Strangers in a familiar land
Born in Myanmar and registered as 'Siamese', a small minority of migrants with roots in Thailand that go back generations have tried with little success to return and reconnect with the Kingdom, only to come up against a bureaucratic wall
Forty-nine year old Prayoon Srisuwan lives in limbo: considered Thai and refused ID papers by the country of her birth; denied citizenship in the country she and her ancestors have always considered their motherland.
THAI TIES: Ethnic Thais gathered at Wat Thungput to listen to Senator Thanom Songserm, chairman of the Committee on Human Rights, Rights and Liberties and Consumer Protection.
Mrs Prayoon was born in Myeik city, in the Tanintharyi region of Myanmar, and is among 18,000 ethnic Thais from the city who remain stateless. The Tanintharyi region was part of Siam until the Myanmar invasion of 1765 and a sizeable community of ethnic Thais remains there. Authorities in Myanmar designate members of this ethnic group as "Siamese", denying them Myanmar citizenship, a situation that effectively renders them stateless.
"My parents always told me that we were Thai," Mrs Prayoon says. "Even though we were born in Myanmar, no one could take our 'Thainess' away from us."
Facing such discrimination in her birthplace and wanting to reconnect with her Thai roots, Mrs Prayoon decided to come to Thailand with her husband and six children in 1995, when she was 32.
She now lives in Prachuap Khiri Khan's Bang Saphan Noi district, where she and her husband have had two additional children.
"I applied for my ID card five years ago, and received a card whose number started with zero, which means I have no rights as a Thai citizen at all _ I can't apply to become a citizen and can't even leave the district without asking for permission from the district chief," she said. "The ID card I was given was nothing more than a registration card like those given to Myanmar nationals who enter Thailand illegally. But I'm not an illegal Myanmar immigrant _ I am Thai."
Noi Op-tien who originally came from Myeik city in the Tanintharyi region of Myanmar.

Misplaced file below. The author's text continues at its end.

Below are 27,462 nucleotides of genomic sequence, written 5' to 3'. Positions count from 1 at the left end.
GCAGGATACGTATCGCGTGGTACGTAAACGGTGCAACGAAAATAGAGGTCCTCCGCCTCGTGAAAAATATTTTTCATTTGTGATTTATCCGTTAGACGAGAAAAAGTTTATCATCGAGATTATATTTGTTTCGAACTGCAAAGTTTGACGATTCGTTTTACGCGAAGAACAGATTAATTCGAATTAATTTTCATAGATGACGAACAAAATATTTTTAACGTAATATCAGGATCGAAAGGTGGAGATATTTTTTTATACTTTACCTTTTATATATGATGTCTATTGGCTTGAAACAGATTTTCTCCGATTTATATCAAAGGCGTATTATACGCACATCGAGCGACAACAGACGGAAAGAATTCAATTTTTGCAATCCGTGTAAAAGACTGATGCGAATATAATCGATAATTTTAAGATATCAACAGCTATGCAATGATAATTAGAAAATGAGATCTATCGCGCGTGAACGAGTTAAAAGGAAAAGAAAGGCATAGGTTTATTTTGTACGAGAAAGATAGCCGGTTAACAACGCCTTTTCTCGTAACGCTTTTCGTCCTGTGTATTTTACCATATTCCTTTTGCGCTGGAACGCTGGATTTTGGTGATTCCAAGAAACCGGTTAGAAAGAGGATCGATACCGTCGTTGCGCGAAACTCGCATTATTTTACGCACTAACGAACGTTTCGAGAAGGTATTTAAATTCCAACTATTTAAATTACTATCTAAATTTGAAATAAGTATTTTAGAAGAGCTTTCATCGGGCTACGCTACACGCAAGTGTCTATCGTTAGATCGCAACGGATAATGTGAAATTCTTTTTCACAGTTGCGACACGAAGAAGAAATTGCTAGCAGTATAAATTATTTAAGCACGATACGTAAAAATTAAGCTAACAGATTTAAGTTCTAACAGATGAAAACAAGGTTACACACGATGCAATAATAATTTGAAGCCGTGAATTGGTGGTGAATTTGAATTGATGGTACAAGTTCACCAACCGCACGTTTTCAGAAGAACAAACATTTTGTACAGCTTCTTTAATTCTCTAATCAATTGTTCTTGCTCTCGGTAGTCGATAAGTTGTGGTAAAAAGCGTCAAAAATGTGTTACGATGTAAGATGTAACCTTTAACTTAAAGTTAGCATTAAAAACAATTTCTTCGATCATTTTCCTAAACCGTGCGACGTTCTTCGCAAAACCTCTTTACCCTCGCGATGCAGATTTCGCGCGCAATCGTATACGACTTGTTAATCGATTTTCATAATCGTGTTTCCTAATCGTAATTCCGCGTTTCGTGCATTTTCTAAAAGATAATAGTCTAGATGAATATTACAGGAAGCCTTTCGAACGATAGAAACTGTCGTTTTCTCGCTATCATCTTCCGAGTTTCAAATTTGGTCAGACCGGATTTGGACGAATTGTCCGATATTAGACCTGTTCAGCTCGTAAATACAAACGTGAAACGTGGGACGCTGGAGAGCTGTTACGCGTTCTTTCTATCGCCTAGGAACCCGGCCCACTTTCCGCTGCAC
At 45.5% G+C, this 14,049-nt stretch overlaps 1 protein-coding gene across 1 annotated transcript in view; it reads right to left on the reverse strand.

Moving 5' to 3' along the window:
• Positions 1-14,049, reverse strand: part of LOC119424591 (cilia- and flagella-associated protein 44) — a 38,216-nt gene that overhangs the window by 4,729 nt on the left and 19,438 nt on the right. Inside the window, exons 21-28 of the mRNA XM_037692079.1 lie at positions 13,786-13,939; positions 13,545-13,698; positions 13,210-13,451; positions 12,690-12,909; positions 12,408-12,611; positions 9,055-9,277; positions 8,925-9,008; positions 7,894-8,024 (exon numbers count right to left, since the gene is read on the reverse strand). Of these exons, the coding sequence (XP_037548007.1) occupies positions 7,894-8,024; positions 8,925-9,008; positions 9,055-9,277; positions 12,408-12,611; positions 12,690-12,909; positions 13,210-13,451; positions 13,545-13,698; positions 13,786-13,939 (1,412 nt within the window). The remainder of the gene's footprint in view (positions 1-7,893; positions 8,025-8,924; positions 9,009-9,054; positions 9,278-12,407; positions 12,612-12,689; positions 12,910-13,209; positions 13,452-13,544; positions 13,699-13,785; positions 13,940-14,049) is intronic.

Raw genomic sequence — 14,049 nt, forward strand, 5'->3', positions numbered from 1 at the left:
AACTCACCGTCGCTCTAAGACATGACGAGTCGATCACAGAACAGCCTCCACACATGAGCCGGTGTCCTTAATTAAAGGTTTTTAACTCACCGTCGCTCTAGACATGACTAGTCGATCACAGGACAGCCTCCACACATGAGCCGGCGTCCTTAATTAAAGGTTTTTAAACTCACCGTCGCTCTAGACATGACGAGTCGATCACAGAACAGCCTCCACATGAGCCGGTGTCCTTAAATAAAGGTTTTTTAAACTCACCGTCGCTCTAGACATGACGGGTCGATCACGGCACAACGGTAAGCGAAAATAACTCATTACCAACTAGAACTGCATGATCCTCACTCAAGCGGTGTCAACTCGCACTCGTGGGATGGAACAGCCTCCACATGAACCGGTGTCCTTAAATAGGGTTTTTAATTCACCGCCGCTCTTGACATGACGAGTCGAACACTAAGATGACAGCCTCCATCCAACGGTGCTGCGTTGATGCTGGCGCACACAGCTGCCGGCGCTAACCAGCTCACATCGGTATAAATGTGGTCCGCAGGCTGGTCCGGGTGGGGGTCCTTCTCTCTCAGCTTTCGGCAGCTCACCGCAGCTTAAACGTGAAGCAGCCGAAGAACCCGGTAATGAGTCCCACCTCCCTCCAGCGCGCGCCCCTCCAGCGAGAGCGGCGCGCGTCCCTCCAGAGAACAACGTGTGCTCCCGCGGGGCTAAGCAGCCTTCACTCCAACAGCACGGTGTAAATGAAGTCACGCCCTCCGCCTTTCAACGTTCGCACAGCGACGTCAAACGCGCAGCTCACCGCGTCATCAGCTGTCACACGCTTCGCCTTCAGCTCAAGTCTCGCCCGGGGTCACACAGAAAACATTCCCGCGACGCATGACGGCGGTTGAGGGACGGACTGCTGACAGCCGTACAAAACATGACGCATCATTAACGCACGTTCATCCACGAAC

The cards mean that migrants are officially registered and can do migrant labour in Thailand, but it entitles them to little else _ their movements are restricted and they have none of the other rights of Thai citizens.
Mrs Prayoon lost even what limited benefit the ID had late last year when the card was seized by her district chief as part of a Department of Special Investigation probe. The DSI was investigating the illegal issuance of ID cards to immigrants, mainly Rohingya and Myanmar, in three districts _ Thap Sakae, Bang Saphan, and Bang Saphan Noi _ in Prachuap Khiri Khan. Some immigrants were illegally issued cards starting with the digit "6", which makes it possible to apply for full citizenship. As a result, all the immigrant ethnic Thais in the three districts have lost their jobs because they have no ID cards.
Noi Op-tien, 40, was also originally from Myeik and came to Thailand 20 years ago with her mother, husband, son and three friends.
"While my city is in Myanmar, there used to be very few Myanmar nationals there at all. There were only us ethnic Thais living there."
She said that situation changed over time as more and more Myanmar nationals moved into the area.
"Many of the ethnic Thais were enslaved. That's why we decided to come to Thailand."
She applied for a Thai ID card and received one in 2004.
"The card has zero as the first digit, which means I'm stateless. But I am Thai, and I have Thai roots. She was fortunate enough not to have her card confiscated during the DSI investigation as she registered in Muang district, which wasn't part of the graft probe.
OH, GIVE ME A HOME
Late last month, Ms Noi was among more than 300 immigrant ethnic Thais gathered at Wat Thungput in Thap Sakae district to attend a meeting of the Committee on Human Rights, Rights and Liberties and Consumer Protection, chaired by Senator Thanom Songserm.